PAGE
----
Cyprus is among the EU states that have expressed opposition to the bloc’s plans to extend carbon trading to cover the transport and heating sectors.
Along with France, Ireland, Lithuania, Luxembourg, Poland and Slovakia, Nicosia raised concerns about Wednesday’s proposal concerned it would mean more pollution fees being passed on to consumers.
As European gas prices hved hit record highs, the bloc’s environment ministers sat down for their first talks on a major package of green proposals, including taxes on polluting fuels and a 2035 end-date for combustion engine car sales.
Wealthier western and northern states said high energy prices should spur Europe to quit fossil fuels faster, both to curb greenhouse gas emissions and shield consumers from the volatile price of imported hydrocarbons.
Poorer central and eastern countries, already nervous that new green policies could inflate consumer bills, urged caution on the plans put forward by the EU’s executive.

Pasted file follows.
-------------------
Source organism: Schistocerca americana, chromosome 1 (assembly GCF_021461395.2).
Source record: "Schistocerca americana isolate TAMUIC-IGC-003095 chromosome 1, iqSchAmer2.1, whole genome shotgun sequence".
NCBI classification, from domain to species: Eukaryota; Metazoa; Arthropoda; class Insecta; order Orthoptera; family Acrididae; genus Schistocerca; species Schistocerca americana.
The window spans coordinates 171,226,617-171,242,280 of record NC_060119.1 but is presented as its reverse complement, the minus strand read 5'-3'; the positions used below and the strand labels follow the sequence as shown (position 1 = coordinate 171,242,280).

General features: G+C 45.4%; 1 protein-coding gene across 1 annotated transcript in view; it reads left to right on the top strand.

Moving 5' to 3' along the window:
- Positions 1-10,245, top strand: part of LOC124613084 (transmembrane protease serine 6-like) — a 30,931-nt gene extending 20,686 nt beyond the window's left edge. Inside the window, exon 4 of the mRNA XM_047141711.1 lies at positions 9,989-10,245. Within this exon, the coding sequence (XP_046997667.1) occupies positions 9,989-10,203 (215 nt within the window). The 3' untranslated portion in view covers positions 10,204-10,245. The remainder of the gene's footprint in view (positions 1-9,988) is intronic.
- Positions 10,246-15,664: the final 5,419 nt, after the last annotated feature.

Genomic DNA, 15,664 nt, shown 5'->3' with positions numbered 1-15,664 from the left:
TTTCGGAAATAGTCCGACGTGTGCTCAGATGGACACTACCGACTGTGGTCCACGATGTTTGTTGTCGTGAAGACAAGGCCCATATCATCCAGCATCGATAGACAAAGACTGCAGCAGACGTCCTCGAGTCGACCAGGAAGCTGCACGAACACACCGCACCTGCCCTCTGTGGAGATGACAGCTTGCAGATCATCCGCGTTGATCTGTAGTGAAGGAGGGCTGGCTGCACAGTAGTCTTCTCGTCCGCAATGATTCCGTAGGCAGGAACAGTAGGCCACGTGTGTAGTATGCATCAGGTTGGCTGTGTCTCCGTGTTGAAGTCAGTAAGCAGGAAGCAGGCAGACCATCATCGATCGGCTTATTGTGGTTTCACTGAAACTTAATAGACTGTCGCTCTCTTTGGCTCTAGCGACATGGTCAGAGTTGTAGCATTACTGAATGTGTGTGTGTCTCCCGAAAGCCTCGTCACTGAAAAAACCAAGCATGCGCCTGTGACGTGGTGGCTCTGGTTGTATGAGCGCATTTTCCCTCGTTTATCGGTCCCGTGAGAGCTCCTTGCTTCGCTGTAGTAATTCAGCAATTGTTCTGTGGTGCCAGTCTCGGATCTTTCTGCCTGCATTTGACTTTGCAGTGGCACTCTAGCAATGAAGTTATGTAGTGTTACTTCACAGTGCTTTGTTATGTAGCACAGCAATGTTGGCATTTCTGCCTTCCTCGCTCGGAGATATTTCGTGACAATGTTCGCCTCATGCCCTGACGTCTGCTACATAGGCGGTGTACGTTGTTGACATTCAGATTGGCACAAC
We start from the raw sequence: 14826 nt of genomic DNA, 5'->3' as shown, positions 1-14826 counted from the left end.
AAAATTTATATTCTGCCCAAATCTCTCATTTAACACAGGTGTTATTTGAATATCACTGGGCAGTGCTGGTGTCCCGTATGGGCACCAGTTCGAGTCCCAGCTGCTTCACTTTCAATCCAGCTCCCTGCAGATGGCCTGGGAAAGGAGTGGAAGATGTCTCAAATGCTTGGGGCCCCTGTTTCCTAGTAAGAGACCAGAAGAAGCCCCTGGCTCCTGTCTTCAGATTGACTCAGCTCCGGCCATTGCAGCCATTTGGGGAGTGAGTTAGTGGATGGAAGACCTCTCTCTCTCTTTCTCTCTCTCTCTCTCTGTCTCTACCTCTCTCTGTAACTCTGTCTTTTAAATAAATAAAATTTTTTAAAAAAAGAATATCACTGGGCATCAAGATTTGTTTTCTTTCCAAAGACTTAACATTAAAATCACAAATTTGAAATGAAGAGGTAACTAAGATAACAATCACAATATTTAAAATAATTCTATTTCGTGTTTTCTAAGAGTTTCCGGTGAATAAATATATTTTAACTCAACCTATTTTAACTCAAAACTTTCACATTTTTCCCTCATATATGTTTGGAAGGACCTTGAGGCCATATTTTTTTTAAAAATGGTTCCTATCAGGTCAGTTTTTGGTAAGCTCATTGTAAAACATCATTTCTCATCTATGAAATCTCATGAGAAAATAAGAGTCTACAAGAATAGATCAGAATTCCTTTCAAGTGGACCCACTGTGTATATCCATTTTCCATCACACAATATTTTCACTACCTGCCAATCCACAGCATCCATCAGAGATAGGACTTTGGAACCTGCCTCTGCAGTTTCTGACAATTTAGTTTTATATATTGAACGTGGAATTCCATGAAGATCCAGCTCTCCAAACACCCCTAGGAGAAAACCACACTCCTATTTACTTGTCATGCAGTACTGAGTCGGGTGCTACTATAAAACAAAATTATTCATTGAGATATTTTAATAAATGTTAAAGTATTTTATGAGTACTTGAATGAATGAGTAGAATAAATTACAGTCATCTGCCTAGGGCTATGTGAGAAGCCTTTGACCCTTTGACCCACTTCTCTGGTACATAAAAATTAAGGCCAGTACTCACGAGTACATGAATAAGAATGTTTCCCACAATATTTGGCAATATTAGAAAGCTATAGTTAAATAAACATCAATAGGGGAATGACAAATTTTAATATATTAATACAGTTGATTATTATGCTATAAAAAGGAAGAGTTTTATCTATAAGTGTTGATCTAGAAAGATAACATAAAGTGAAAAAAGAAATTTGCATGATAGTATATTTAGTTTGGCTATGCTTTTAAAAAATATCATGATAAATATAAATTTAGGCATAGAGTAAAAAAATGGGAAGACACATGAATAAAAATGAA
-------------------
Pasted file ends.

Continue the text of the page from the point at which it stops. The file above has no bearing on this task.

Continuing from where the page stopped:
Analysts have said gas prices are the main driver of European electricity costs, while the soaring cost of permits on the EU carbon market has contributed around a fifth of the power price increase.
The Commission has pledged to accompany the new emissions trading system (ETS) with a multi-billion-euro fund, to help low-income households cope with any resulting costs.
EU climate policy chief Frans Timmermans said emissions from Europe’s transport sector are on a rising trend. Left unchecked, that would thwart the EU goal to cut net greenhouse gas emissions by at least 55% by 2030.